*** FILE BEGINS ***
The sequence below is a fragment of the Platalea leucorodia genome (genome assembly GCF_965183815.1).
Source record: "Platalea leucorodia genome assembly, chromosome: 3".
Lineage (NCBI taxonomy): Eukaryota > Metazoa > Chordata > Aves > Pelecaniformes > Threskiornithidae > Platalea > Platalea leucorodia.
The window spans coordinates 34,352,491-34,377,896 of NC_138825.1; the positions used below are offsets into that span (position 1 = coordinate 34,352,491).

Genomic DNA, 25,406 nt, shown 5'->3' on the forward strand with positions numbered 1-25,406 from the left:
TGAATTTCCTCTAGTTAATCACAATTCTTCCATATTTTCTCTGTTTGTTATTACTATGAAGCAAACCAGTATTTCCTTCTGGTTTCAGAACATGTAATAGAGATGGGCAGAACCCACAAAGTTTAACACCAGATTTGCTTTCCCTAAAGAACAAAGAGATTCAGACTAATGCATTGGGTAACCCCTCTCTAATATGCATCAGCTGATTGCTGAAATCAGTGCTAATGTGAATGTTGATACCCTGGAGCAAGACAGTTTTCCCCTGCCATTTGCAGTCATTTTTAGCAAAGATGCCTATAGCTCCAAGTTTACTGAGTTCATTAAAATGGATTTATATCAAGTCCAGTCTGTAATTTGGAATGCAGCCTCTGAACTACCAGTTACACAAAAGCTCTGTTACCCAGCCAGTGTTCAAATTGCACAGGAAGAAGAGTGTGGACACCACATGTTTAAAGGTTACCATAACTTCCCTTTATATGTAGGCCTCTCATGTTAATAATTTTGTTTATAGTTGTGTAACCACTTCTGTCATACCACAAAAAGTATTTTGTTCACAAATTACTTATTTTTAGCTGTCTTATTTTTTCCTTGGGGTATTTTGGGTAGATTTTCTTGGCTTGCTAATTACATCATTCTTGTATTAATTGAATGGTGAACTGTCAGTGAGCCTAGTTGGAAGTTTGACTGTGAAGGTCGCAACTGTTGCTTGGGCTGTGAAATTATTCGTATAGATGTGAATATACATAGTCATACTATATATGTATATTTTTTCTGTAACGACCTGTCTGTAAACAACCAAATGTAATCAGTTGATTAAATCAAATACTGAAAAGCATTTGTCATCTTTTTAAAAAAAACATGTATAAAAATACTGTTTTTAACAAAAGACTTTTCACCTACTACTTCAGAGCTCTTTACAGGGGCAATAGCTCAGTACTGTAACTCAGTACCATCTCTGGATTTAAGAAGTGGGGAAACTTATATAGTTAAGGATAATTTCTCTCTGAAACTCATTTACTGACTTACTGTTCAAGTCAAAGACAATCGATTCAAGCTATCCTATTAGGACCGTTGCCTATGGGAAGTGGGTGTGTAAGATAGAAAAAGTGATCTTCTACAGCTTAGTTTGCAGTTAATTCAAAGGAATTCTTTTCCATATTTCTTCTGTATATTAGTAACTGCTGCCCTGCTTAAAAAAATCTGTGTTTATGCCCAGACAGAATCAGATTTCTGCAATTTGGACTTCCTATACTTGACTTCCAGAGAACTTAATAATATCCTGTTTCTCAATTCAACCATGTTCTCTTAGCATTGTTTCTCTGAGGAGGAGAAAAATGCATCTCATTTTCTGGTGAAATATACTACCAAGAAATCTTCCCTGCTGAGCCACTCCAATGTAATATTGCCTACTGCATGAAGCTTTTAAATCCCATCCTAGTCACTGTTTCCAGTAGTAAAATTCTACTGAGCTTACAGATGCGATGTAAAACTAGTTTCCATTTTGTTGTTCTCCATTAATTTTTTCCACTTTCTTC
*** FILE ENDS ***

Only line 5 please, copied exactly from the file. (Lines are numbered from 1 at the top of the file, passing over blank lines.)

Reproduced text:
Genomic DNA, 25,406 nt, shown 5'->3' on the forward strand with positions numbered 1-25,406 from the left: